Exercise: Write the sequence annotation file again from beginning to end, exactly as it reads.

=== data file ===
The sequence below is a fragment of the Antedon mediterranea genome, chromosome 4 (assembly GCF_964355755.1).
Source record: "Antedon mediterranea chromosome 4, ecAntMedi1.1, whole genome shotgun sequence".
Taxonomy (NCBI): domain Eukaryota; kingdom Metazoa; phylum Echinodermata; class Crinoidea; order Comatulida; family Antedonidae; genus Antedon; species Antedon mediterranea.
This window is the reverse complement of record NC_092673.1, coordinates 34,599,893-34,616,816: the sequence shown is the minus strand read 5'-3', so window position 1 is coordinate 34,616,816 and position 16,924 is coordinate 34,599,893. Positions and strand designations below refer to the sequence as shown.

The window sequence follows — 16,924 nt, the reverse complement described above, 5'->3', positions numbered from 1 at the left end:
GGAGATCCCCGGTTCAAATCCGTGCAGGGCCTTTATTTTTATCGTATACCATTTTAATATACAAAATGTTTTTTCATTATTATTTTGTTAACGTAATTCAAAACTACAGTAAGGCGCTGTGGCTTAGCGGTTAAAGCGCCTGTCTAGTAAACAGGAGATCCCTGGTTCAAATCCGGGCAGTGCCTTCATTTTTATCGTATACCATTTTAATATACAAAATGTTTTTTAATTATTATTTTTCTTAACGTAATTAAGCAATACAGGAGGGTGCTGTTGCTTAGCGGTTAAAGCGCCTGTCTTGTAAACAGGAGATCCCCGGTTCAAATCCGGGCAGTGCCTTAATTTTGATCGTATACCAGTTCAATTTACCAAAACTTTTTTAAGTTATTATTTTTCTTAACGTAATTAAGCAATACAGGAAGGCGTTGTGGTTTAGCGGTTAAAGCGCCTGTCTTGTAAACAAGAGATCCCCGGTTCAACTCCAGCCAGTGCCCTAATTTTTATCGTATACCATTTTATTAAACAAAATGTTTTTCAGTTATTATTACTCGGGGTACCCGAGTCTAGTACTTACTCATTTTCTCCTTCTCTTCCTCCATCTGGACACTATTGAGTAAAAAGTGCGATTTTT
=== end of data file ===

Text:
The sequence below is a fragment of the Antedon mediterranea genome, chromosome 4 (assembly GCF_964355755.1).
Source record: "Antedon mediterranea chromosome 4, ecAntMedi1.1, whole genome shotgun sequence".
Taxonomy (NCBI): domain Eukaryota; kingdom Metazoa; phylum Echinodermata; class Crinoidea; order Comatulida; family Antedonidae; genus Antedon; species Antedon mediterranea.
This window is the reverse complement of record NC_092673.1, coordinates 34,599,893-34,616,816: the sequence shown is the minus strand read 5'-3', so window position 1 is coordinate 34,616,816 and position 16,924 is coordinate 34,599,893. Positions and strand designations below refer to the sequence as shown.

The window sequence follows — 16,924 nt, the reverse complement described above, 5'->3', positions numbered from 1 at the left end:
GGAGATCCCCGGTTCAAATCCGTGCAGGGCCTTTATTTTTATCGTATACCATTTTAATATACAAAATGTTTTTTCATTATTATTTTGTTAACGTAATTCAAAACTACAGTAAGGCGCTGTGGCTTAGCGGTTAAAGCGCCTGTCTAGTAAACAGGAGATCCCTGGTTCAAATCCGGGCAGTGCCTTCATTTTTATCGTATACCATTTTAATATACAAAATGTTTTTTAATTATTATTTTTCTTAACGTAATTAAGCAATACAGGAGGGTGCTGTTGCTTAGCGGTTAAAGCGCCTGTCTTGTAAACAGGAGATCCCCGGTTCAAATCCGGGCAGTGCCTTAATTTTGATCGTATACCAGTTCAATTTACCAAAACTTTTTTAAGTTATTATTTTTCTTAACGTAATTAAGCAATACAGGAAGGCGTTGTGGTTTAGCGGTTAAAGCGCCTGTCTTGTAAACAAGAGATCCCCGGTTCAACTCCAGCCAGTGCCCTAATTTTTATCGTATACCATTTTATTAAACAAAATGTTTTTCAGTTATTATTACTCGGGGTACCCGAGTCTAGTACTTACTCATTTTCTCCTTCTCTTCCTCCATCTGGACACTATTGAGTAAAAAGTGCGATTTTT